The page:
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How do I know what gender a word is?

In English we don't have to worry about the gender of words, so the idea of word gender is understandably confusing for English-speakers. In Spanish a word will always be either masculine (e.g. el timón/un timón) or feminine (la ciudad/una ciudad). There are some rules to help you decide on the gender of each word.

Feminine
Some of the common endings that suggest a noun is feminine are:

  • Words ending in -a

la carera, la enfermera, la casa

  • Words ending in -ad

la ciudad, la libertad, la amistad

  • Words ending in -ión

la estación, la ilusión, la religión

  • Words ending in -z

la nariz, la paz, la luz


Masculine

Some of the common endings that suggest a noun is masculine are:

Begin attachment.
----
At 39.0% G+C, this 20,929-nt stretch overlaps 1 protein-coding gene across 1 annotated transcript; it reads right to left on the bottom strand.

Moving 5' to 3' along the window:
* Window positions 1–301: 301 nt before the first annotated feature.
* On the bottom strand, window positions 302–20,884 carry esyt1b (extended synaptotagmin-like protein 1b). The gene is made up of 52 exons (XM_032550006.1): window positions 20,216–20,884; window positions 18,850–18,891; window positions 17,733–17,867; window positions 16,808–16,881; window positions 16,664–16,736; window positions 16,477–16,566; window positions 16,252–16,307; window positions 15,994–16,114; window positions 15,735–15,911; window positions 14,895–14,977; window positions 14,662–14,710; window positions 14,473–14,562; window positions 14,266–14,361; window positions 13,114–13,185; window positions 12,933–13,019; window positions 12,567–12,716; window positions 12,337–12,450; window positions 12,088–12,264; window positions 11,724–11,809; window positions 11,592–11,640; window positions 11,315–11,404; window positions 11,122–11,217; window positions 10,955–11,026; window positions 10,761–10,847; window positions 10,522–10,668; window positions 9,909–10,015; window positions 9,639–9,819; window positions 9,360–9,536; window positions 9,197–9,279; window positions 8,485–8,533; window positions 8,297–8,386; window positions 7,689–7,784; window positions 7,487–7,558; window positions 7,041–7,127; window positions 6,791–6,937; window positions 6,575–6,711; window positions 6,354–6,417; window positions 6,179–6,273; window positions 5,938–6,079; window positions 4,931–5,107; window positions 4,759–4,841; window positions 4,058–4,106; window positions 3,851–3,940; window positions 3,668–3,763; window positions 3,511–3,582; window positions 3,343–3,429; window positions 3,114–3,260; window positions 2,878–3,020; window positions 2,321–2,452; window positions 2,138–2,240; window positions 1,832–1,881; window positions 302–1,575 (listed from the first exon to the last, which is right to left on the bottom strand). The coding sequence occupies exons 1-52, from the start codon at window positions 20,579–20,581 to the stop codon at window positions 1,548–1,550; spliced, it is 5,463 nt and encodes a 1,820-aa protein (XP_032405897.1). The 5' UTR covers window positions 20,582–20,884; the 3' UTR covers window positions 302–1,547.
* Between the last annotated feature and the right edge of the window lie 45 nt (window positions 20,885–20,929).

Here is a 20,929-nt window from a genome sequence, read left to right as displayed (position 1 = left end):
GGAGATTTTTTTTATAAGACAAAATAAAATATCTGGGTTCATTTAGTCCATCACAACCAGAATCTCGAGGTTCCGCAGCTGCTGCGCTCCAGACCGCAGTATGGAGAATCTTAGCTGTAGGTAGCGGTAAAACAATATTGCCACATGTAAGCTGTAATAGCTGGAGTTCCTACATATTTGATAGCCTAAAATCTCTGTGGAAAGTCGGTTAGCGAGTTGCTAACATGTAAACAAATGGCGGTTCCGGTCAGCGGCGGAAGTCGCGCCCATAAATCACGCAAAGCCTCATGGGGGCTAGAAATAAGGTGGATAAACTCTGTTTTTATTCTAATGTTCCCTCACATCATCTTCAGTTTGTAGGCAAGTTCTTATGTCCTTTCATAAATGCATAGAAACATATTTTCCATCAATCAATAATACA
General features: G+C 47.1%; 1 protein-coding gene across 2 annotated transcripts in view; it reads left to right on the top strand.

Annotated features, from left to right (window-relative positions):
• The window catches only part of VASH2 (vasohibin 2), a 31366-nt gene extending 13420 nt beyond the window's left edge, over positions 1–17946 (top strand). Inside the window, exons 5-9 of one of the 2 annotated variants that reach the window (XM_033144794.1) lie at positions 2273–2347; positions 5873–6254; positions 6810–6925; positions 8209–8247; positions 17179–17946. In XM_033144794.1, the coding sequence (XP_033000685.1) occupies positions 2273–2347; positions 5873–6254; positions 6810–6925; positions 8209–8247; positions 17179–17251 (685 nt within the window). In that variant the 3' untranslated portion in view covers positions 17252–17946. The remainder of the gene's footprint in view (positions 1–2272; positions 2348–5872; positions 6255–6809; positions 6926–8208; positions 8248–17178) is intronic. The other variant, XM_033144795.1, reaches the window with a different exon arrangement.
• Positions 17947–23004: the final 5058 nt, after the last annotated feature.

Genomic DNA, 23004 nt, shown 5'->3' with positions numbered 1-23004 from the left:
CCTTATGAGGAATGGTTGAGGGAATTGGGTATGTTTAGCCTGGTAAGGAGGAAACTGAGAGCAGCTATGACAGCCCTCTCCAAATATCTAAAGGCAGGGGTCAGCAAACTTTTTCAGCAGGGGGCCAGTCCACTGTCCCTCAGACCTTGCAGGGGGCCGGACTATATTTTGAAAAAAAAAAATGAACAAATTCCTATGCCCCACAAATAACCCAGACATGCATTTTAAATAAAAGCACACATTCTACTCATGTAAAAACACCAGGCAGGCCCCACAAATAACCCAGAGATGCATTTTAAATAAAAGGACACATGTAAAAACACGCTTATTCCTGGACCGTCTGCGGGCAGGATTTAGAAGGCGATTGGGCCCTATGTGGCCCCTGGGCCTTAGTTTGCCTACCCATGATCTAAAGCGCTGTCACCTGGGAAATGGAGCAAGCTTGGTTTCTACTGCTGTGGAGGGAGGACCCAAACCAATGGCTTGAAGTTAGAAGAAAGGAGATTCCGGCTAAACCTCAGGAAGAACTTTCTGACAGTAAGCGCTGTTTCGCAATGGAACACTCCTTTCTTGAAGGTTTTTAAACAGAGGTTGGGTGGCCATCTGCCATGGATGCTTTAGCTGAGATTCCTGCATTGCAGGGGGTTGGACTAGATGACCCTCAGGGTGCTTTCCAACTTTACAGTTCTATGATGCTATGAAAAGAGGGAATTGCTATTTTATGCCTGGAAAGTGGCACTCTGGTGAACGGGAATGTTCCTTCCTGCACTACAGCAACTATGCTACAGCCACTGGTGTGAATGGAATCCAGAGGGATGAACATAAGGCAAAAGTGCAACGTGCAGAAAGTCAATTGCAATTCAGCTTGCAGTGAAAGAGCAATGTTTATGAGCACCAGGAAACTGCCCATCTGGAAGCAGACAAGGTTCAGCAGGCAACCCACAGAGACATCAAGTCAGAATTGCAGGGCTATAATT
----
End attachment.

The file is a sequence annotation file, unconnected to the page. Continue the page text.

• Words ending in -o

el teatro, el dormitorio, el cartero

  • Words ending in -e

el perfume, el maquillaje, el estante

  • Words ending in -ma, -pa, -ta

el programa, el mapa, el planteta

However... There are of course exceptions. Some exceptions are logical. For example the word fotografía is feminine (ending in -a), although we can shorten it in Spanish to foto (like we shorten photograph to photo in English). Even though foto ends with an -o it is still feminine as it is just a shorter version of a feminine word. Other words following this pattern are: la disco, la moto, la tele etc.
There are a small collection of words that you will come across as you acquire more vocabulary that don't follow the rules or have a logical explanation. These are words that you will end up commiting to memory if you use them enough. A good source of information for words breaking the standardized gender rules is:http://spanish.about.com/cs/grammar/a/genderreversal.htm

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